Ghana’s Constitution guarantees every citizen the right to access public information, says the Right To Information (RTI) Coalition and so denying the citizenry information is tantamount to a breach of the law.
The coalition says citizens were denied information based on refusal to provide justification adding that journalists, market women, traders, persons on the streets, hawkers and any ordinary person need not provide any justification before a public officer in custody of public information before the request is granted.
Mrs Ugonna Ukaigwe, Project Co-ordinator of the RTI, said in a statement to the Ghana News Agency on Friday that best practises on the RTI provided that public institutions held information not for themselves but as custodians of the public good.
She said public institutions were obliged to grant access to the citizenry subject only to clearly defined rules established by law.
“The RTI best practises DO NOT oblige a requester to disclose the reason or purpose of making a request,” she said.
Article 21(1) (f) of the 1992 Constitution guarantees every citizen the right to access information subject to those limitations that were necessary in a democratic society.
“Despite the Constitutional recognition and guarantee of the right as a fundamental human right, most public officials are yet to understand the import of this right and their responsibilities in terms of granting access to the public,” she said.
“This means that any denial based on the requesters’ refusal to provide justification for the request or to show affiliation to a particular institution is at best unconstitutional,” Mrs Ukaigwe said.
According to the coalition, it findings from the various researches suggested that public institutions were unwilling to release information where the reason or purpose of the request was not stated.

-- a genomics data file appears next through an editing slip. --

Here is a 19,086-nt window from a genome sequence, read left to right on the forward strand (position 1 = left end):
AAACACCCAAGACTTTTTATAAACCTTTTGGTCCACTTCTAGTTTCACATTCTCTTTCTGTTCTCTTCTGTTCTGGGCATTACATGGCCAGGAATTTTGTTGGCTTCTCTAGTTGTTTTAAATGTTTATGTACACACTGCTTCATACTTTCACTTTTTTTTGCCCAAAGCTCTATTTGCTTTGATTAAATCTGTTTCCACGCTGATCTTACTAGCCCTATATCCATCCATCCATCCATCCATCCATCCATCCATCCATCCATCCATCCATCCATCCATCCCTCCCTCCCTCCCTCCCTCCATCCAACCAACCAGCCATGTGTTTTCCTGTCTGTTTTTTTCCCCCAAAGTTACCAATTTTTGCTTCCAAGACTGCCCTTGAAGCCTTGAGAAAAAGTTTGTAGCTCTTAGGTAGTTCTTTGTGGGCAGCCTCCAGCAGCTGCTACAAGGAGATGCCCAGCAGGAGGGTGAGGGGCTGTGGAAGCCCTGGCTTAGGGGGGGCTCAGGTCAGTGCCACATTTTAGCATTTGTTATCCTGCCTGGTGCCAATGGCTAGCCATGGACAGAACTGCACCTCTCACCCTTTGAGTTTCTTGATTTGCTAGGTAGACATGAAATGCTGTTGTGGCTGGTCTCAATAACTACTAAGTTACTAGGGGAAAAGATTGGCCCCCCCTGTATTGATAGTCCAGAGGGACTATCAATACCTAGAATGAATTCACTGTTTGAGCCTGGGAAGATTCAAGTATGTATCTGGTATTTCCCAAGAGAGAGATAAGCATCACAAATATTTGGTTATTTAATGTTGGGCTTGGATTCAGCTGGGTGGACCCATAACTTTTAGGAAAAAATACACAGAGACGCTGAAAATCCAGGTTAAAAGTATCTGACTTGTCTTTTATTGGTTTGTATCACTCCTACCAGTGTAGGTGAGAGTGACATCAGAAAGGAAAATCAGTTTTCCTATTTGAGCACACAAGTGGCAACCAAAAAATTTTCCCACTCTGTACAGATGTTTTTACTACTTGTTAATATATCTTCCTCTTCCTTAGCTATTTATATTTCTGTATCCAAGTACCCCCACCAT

It said officers also refused to release information where the head of the institution or the officer in charge of collating data was unavailable; or the information sought had to do with financial transactions or records on funds; or the request was unrelated to the requester’s academic work as a student and where a similar request or requests had been made by another requester within the same period.
Mrs Ukaigwe said citizens’ access to information held by public institutions was recognised globally as a fundamental right with very limited exceptions, however, in countries like Ghana, the right appeared to be the exception rather than the norm.
She said the coalition had observed that in Ghana the decision as to whether or not to grant access to information by public institutions was often based on a “parochial understanding of what the right to information entails.”
The Africa Union Model Law provides under Article 6(b) and (c) that ‘every public body and relevant private body must arrange all information in its possession systematically and in a manner that facilitates prompt and easy identification.
The model also enjoins officers to keep all information in its possession in good condition and in a manner that preserves the safety and integrity of its contents.
Mrs Ukaigwe said as Ghana joined the rest of the world to celebrate the ‘Right to Know Day,” RTI campaigners are saddled with the challenge of engendering a change of culture, mindset and attitude among public officials.
“Indeed Ghana’s participation on the Open Government Partnership Initiative will be meaningless without the availability of information about governmental activities,” she said.
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